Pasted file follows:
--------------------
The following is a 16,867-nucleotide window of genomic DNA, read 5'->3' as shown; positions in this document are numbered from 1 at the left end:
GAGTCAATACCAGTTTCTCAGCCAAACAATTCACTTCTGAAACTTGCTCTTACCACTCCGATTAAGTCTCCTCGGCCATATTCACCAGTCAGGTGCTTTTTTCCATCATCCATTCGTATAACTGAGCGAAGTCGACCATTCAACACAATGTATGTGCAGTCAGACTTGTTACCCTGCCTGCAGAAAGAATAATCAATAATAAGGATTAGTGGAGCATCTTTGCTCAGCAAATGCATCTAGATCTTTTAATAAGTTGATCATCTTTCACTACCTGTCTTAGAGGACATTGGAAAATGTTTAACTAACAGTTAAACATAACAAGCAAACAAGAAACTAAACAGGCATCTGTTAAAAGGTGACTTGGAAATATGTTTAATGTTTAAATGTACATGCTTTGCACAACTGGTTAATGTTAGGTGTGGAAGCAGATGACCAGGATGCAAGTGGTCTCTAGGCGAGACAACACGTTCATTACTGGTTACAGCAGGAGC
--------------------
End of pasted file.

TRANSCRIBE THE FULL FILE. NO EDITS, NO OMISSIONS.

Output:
The following is a 16,867-nucleotide window of genomic DNA, read 5'->3' as shown; positions in this document are numbered from 1 at the left end:
GAGTCAATACCAGTTTCTCAGCCAAACAATTCACTTCTGAAACTTGCTCTTACCACTCCGATTAAGTCTCCTCGGCCATATTCACCAGTCAGGTGCTTTTTTCCATCATCCATTCGTATAACTGAGCGAAGTCGACCATTCAACACAATGTATGTGCAGTCAGACTTGTTACCCTGCCTGCAGAAAGAATAATCAATAATAAGGATTAGTGGAGCATCTTTGCTCAGCAAATGCATCTAGATCTTTTAATAAGTTGATCATCTTTCACTACCTGTCTTAGAGGACATTGGAAAATGTTTAACTAACAGTTAAACATAACAAGCAAACAAGAAACTAAACAGGCATCTGTTAAAAGGTGACTTGGAAATATGTTTAATGTTTAAATGTACATGCTTTGCACAACTGGTTAATGTTAGGTGTGGAAGCAGATGACCAGGATGCAAGTGGTCTCTAGGCGAGACAACACGTTCATTACTGGTTACAGCAGGAGC